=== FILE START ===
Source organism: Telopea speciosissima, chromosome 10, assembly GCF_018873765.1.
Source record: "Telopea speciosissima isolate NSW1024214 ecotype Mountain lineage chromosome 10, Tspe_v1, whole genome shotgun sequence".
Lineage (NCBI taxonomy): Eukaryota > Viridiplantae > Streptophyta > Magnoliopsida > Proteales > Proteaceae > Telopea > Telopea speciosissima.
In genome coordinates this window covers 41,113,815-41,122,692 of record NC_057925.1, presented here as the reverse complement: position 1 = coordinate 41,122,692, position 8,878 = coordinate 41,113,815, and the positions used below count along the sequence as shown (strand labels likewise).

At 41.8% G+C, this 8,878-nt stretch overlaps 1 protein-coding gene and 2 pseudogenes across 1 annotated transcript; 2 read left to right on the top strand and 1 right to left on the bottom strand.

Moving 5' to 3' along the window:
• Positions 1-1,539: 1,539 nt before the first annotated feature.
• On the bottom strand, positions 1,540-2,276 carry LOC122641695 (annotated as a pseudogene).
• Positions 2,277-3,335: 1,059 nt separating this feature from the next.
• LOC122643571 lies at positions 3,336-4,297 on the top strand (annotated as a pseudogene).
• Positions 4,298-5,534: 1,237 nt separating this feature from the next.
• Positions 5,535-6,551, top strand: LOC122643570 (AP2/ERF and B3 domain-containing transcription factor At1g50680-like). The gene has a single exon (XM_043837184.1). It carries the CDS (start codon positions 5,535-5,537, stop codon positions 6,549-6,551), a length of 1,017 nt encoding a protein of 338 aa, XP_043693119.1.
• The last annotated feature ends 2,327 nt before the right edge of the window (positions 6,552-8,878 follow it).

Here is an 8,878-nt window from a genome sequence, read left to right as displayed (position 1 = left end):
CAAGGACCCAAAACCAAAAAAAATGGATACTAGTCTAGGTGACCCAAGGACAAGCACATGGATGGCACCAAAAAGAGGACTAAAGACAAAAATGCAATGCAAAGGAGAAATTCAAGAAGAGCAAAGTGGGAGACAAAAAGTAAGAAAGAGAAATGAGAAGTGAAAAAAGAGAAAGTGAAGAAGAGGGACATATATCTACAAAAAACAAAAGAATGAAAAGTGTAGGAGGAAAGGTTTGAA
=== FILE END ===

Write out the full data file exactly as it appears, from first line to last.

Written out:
Source organism: Telopea speciosissima, chromosome 10, assembly GCF_018873765.1.
Source record: "Telopea speciosissima isolate NSW1024214 ecotype Mountain lineage chromosome 10, Tspe_v1, whole genome shotgun sequence".
Lineage (NCBI taxonomy): Eukaryota > Viridiplantae > Streptophyta > Magnoliopsida > Proteales > Proteaceae > Telopea > Telopea speciosissima.
In genome coordinates this window covers 41,113,815-41,122,692 of record NC_057925.1, presented here as the reverse complement: position 1 = coordinate 41,122,692, position 8,878 = coordinate 41,113,815, and the positions used below count along the sequence as shown (strand labels likewise).

At 41.8% G+C, this 8,878-nt stretch overlaps 1 protein-coding gene and 2 pseudogenes across 1 annotated transcript; 2 read left to right on the top strand and 1 right to left on the bottom strand.

Moving 5' to 3' along the window:
• Positions 1-1,539: 1,539 nt before the first annotated feature.
• On the bottom strand, positions 1,540-2,276 carry LOC122641695 (annotated as a pseudogene).
• Positions 2,277-3,335: 1,059 nt separating this feature from the next.
• LOC122643571 lies at positions 3,336-4,297 on the top strand (annotated as a pseudogene).
• Positions 4,298-5,534: 1,237 nt separating this feature from the next.
• Positions 5,535-6,551, top strand: LOC122643570 (AP2/ERF and B3 domain-containing transcription factor At1g50680-like). The gene has a single exon (XM_043837184.1). It carries the CDS (start codon positions 5,535-5,537, stop codon positions 6,549-6,551), a length of 1,017 nt encoding a protein of 338 aa, XP_043693119.1.
• The last annotated feature ends 2,327 nt before the right edge of the window (positions 6,552-8,878 follow it).

Here is an 8,878-nt window from a genome sequence, read left to right as displayed (position 1 = left end):
CAAGGACCCAAAACCAAAAAAAATGGATACTAGTCTAGGTGACCCAAGGACAAGCACATGGATGGCACCAAAAAGAGGACTAAAGACAAAAATGCAATGCAAAGGAGAAATTCAAGAAGAGCAAAGTGGGAGACAAAAAGTAAGAAAGAGAAATGAGAAGTGAAAAAAGAGAAAGTGAAGAAGAGGGACATATATCTACAAAAAACAAAAGAATGAAAAGTGTAGGAGGAAAGGTTTGAA